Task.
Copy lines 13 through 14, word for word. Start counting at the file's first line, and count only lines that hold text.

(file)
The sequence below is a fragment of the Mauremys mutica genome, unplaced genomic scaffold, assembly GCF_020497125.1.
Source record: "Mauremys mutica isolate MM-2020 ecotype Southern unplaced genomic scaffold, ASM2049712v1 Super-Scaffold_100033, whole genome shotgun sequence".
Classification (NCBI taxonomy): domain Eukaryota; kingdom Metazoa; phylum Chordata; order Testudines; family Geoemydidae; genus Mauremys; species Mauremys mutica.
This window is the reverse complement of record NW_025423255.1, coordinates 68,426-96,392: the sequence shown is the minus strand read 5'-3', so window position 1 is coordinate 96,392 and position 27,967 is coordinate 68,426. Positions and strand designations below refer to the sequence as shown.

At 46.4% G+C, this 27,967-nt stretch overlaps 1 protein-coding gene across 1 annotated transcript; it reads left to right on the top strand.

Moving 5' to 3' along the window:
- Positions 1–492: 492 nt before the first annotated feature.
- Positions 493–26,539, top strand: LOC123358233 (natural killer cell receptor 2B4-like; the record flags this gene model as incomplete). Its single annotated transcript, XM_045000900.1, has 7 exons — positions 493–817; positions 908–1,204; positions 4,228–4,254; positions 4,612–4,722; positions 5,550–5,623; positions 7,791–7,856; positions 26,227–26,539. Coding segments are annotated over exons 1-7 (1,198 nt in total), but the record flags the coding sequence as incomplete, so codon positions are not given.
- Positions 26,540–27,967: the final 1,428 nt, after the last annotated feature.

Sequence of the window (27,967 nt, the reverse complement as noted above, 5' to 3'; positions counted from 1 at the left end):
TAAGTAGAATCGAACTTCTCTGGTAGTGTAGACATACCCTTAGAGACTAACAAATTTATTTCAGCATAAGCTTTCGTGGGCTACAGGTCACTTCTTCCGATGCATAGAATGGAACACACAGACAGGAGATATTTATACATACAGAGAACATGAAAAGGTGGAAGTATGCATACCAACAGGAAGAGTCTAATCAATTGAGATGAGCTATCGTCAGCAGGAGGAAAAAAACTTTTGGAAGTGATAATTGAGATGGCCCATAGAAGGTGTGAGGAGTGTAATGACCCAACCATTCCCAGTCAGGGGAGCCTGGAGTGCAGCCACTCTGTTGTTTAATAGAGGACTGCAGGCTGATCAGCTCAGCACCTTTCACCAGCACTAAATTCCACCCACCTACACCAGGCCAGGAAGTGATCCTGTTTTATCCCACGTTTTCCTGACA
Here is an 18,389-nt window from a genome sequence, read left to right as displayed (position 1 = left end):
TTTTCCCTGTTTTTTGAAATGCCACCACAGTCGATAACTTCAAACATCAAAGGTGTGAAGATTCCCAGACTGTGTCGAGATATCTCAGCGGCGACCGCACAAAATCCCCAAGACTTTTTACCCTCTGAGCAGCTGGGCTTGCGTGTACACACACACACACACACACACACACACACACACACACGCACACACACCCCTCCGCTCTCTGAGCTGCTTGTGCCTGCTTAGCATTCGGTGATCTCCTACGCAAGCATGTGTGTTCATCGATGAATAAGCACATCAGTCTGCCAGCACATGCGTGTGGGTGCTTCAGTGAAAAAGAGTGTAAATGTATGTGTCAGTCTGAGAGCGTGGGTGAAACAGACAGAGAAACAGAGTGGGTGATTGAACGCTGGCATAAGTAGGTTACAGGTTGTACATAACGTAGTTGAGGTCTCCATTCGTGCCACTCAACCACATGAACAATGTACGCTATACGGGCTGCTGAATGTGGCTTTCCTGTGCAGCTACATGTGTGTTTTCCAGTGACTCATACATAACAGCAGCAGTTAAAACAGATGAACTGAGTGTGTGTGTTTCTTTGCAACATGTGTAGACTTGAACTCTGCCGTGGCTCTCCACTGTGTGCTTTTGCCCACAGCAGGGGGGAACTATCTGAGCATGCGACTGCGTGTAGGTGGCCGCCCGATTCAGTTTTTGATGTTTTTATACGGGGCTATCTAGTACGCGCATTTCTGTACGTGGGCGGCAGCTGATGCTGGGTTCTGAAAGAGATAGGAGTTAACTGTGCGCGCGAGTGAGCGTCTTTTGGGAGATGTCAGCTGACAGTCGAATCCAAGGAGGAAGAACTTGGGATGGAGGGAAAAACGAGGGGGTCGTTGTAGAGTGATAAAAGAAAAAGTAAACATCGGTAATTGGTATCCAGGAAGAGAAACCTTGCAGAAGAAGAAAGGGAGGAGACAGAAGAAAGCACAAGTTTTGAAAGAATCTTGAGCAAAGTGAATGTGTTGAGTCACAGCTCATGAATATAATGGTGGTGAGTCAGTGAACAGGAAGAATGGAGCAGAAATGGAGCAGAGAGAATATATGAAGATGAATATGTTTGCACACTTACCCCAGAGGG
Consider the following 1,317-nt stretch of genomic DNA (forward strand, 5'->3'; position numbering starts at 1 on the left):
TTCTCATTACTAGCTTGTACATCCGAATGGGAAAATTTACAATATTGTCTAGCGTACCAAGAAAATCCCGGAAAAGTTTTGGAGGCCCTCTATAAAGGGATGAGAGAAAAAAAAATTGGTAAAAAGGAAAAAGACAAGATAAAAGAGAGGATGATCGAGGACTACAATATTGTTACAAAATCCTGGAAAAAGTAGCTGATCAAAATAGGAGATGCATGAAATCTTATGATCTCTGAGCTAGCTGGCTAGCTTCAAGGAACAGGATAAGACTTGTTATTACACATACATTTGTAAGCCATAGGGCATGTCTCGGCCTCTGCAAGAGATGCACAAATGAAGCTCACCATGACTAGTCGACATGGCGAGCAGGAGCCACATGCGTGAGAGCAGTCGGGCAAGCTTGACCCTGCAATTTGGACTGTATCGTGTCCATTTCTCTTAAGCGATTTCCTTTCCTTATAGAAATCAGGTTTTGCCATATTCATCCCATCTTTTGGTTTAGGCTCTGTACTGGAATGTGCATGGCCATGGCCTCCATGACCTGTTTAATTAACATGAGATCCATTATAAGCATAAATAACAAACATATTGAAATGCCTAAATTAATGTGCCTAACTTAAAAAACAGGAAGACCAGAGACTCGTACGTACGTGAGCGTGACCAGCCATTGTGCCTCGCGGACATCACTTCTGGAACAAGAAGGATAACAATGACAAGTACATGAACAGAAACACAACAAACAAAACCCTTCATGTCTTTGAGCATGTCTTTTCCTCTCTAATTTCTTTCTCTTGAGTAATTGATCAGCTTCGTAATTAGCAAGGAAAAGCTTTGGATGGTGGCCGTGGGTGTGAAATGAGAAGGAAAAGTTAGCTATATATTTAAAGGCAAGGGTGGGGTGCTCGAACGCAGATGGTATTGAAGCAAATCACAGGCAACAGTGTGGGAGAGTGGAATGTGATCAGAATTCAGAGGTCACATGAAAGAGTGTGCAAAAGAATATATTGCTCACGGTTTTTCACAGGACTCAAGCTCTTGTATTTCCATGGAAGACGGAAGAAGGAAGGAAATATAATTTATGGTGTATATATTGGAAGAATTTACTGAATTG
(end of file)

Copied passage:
TTTTCCCTGTTTTTTGAAATGCCACCACAGTCGATAACTTCAAACATCAAAGGTGTGAAGATTCCCAGACTGTGTCGAGATATCTCAGCGGCGACCGCACAAAATCCCCAAGACTTTTTACCCTCTGAGCAGCTGGGCTTGCGTGTACACACACACACACACACACACACACACACACACACACGCACACACACCCCTCCGCTCTCTGAGCTGCTTGTGCCTGCTTAGCATTCGGTGATCTCCTACGCAAGCATGTGTGTTCATCGATGAATAAGCACATCAGTCTGCCAGCACATGCGTGTGGGTGCTTCAGTGAAAAAGAGTGTAAATGTATGTGTCAGTCTGAGAGCGTGGGTGAAACAGACAGAGAAACAGAGTGGGTGATTGAACGCTGGCATAAGTAGGTTACAGGTTGTACATAACGTAGTTGAGGTCTCCATTCGTGCCACTCAACCACATGAACAATGTACGCTATACGGGCTGCTGAATGTGGCTTTCCTGTGCAGCTACATGTGTGTTTTCCAGTGACTCATACATAACAGCAGCAGTTAAAACAGATGAACTGAGTGTGTGTGTTTCTTTGCAACATGTGTAGACTTGAACTCTGCCGTGGCTCTCCACTGTGTGCTTTTGCCCACAGCAGGGGGGAACTATCTGAGCATGCGACTGCGTGTAGGTGGCCGCCCGATTCAGTTTTTGATGTTTTTATACGGGGCTATCTAGTACGCGCATTTCTGTACGTGGGCGGCAGCTGATGCTGGGTTCTGAAAGAGATAGGAGTTAACTGTGCGCGCGAGTGAGCGTCTTTTGGGAGATGTCAGCTGACAGTCGAATCCAAGGAGGAAGAACTTGGGATGGAGGGAAAAACGAGGGGGTCGTTGTAGAGTGATAAAAGAAAAAGTAAACATCGGTAATTGGTATCCAGGAAGAGAAACCTTGCAGAAGAAGAAAGGGAGGAGACAGAAGAAAGCACAAGTTTTGAAAGAATCTTGAGCAAAGTGAATGTGTTGAGTCACAGCTCATGAATATAATGGTGGTGAGTCAGTGAACAGGAAGAATGGAGCAGAAATGGAGCAGAGAGAATATATGAAGATGAATATGTTTGCACACTTACCCCAGAGGG
Consider the following 1,317-nt stretch of genomic DNA (forward strand, 5'->3'; position numbering starts at 1 on the left):